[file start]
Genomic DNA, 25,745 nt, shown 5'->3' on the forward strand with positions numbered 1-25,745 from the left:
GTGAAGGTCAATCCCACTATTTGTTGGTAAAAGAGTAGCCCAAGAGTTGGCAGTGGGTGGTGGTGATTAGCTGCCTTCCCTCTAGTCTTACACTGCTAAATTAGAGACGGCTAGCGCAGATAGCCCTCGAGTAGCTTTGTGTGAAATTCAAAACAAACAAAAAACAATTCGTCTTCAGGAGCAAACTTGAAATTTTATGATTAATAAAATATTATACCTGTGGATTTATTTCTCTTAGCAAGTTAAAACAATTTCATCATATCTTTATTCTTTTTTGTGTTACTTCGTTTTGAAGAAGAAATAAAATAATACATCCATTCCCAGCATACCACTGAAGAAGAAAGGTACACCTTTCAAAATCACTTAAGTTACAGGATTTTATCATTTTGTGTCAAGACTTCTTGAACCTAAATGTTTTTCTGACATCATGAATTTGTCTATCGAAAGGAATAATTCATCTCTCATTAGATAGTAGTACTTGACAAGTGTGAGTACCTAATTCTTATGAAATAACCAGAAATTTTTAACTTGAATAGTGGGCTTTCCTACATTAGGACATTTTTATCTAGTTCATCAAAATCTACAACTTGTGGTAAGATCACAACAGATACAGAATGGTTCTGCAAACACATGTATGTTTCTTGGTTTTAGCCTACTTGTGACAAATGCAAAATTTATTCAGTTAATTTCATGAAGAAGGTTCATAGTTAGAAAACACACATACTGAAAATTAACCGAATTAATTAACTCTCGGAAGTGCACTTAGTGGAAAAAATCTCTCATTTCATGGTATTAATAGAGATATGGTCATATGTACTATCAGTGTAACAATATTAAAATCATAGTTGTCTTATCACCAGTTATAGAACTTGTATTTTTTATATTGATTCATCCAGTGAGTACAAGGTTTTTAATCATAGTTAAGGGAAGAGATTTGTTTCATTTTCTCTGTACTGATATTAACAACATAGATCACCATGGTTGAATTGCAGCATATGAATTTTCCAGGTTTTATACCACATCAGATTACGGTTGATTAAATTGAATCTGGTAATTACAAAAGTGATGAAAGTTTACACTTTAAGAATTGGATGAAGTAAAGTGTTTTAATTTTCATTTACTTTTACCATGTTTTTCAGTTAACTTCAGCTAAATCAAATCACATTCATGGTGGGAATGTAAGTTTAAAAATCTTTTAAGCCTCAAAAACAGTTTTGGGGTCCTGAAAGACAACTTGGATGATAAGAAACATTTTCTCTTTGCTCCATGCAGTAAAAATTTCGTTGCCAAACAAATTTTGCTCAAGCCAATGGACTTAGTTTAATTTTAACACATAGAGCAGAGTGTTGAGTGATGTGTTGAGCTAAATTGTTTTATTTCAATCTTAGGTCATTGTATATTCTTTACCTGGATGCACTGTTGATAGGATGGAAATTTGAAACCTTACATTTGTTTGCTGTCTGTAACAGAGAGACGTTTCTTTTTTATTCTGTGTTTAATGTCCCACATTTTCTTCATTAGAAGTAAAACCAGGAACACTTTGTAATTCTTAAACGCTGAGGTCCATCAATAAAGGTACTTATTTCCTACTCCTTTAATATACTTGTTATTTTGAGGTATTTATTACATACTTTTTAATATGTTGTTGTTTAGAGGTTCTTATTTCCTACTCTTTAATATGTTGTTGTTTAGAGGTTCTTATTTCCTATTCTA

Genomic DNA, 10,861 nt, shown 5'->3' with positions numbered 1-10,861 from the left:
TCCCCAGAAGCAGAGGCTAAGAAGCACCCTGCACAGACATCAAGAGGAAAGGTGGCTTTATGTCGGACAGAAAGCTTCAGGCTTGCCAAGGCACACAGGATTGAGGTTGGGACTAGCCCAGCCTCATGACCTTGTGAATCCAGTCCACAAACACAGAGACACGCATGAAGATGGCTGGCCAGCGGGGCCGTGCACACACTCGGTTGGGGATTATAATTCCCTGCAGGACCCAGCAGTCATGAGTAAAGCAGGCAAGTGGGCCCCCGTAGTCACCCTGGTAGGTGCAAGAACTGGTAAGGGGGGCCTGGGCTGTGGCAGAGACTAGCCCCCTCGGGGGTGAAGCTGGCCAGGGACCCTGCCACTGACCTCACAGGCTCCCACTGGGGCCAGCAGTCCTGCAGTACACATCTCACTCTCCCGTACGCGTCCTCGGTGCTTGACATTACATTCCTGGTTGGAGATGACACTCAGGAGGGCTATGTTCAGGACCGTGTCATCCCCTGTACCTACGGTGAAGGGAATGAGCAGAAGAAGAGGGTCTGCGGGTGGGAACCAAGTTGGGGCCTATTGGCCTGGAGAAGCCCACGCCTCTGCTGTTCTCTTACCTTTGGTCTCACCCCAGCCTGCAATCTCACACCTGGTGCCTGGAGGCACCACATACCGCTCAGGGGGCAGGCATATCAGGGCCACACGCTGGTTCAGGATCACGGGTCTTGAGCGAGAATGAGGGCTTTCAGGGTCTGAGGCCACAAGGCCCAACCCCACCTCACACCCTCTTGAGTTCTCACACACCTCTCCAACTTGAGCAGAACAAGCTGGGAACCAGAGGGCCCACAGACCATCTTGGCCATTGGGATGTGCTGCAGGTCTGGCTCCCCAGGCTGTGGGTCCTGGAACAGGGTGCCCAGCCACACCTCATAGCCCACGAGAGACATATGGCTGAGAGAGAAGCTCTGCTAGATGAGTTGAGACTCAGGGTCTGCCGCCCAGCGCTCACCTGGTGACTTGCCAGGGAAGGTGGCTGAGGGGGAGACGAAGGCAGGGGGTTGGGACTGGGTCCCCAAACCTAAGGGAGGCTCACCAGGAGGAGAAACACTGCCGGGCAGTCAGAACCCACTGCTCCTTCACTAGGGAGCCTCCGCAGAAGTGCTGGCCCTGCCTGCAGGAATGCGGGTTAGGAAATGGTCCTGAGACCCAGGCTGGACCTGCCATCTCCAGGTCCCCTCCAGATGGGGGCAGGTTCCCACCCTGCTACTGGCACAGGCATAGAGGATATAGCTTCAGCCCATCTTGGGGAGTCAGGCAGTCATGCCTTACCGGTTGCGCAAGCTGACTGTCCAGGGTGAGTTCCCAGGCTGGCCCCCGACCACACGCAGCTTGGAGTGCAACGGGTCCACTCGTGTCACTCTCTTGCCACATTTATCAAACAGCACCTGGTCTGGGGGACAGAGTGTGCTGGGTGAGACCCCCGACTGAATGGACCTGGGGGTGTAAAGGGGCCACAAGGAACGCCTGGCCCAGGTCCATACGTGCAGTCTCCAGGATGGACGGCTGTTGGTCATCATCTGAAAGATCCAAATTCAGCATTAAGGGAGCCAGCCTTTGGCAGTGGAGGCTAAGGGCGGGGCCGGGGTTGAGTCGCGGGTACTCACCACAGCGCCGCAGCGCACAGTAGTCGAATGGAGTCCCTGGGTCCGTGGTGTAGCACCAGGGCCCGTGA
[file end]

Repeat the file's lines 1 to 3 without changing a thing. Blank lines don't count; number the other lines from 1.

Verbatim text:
Genomic DNA, 25,745 nt, shown 5'->3' on the forward strand with positions numbered 1-25,745 from the left:
GTGAAGGTCAATCCCACTATTTGTTGGTAAAAGAGTAGCCCAAGAGTTGGCAGTGGGTGGTGGTGATTAGCTGCCTTCCCTCTAGTCTTACACTGCTAAATTAGAGACGGCTAGCGCAGATAGCCCTCGAGTAGCTTTGTGTGAAATTCAAAACAAACAAAAAACAATTCGTCTTCAGGAGCAAACTTGAAATTTTATGATTAATAAAATATTATACCTGTGGATTTATTTCTCTTAGCAAGTTAAAACAATTTCATCATATCTTTATTCTTTTTTGTGTTACTTCGTTTTGAAGAAGAAATAAAATAATACATCCATTCCCAGCATACCACTGAAGAAGAAAGGTACACCTTTCAAAATCACTTAAGTTACAGGATTTTATCATTTTGTGTCAAGACTTCTTGAACCTAAATGTTTTTCTGACATCATGAATTTGTCTATCGAAAGGAATAATTCATCTCTCATTAGATAGTAGTACTTGACAAGTGTGAGTACCTAATTCTTATGAAATAACCAGAAATTTTTAACTTGAATAGTGGGCTTTCCTACATTAGGACATTTTTATCTAGTTCATCAAAATCTACAACTTGTGGTAAGATCACAACAGATACAGAATGGTTCTGCAAACACATGTATGTTTCTTGGTTTTAGCCTACTTGTGACAAATGCAAAATTTATTCAGTTAATTTCATGAAGAAGGTTCATAGTTAGAAAACACACATACTGAAAATTAACCGAATTAATTAACTCTCGGAAGTGCACTTAGTGGAAAAAATCTCTCATTTCATGGTATTAATAGAGATATGGTCATATGTACTATCAGTGTAACAATATTAAAATCATAGTTGTCTTATCACCAGTTATAGAACTTGTATTTTTTATATTGATTCATCCAGTGAGTACAAGGTTTTTAATCATAGTTAAGGGAAGAGATTTGTTTCATTTTCTCTGTACTGATATTAACAACATAGATCACCATGGTTGAATTGCAGCATATGAATTTTCCAGGTTTTATACCACATCAGATTACGGTTGATTAAATTGAATCTGGTAATTACAAAAGTGATGAAAGTTTACACTTTAAGAATTGGATGAAGTAAAGTGTTTTAATTTTCATTTACTTTTACCATGTTTTTCAGTTAACTTCAGCTAAATCAAATCACATTCATGGTGGGAATGTAAGTTTAAAAATCTTTTAAGCCTCAAAAACAGTTTTGGGGTCCTGAAAGACAACTTGGATGATAAGAAACATTTTCTCTTTGCTCCATGCAGTAAAAATTTCGTTGCCAAACAAATTTTGCTCAAGCCAATGGACTTAGTTTAATTTTAACACATAGAGCAGAGTGTTGAGTGATGTGTTGAGCTAAATTGTTTTATTTCAATCTTAGGTCATTGTATATTCTTTACCTGGATGCACTGTTGATAGGATGGAAATTTGAAACCTTACATTTGTTTGCTGTCTGTAACAGAGAGACGTTTCTTTTTTATTCTGTGTTTAATGTCCCACATTTTCTTCATTAGAAGTAAAACCAGGAACACTTTGTAATTCTTAAACGCTGAGGTCCATCAATAAAGGTACTTATTTCCTACTCCTTTAATATACTTGTTATTTTGAGGTATTTATTACATACTTTTTAATATGTTGTTGTTTAGAGGTTCTTATTTCCTACTCTTTAATATGTTGTTGTTTAGAGGTTCTTATTTCCTATTCTA

Genomic DNA, 10,861 nt, shown 5'->3' with positions numbered 1-10,861 from the left: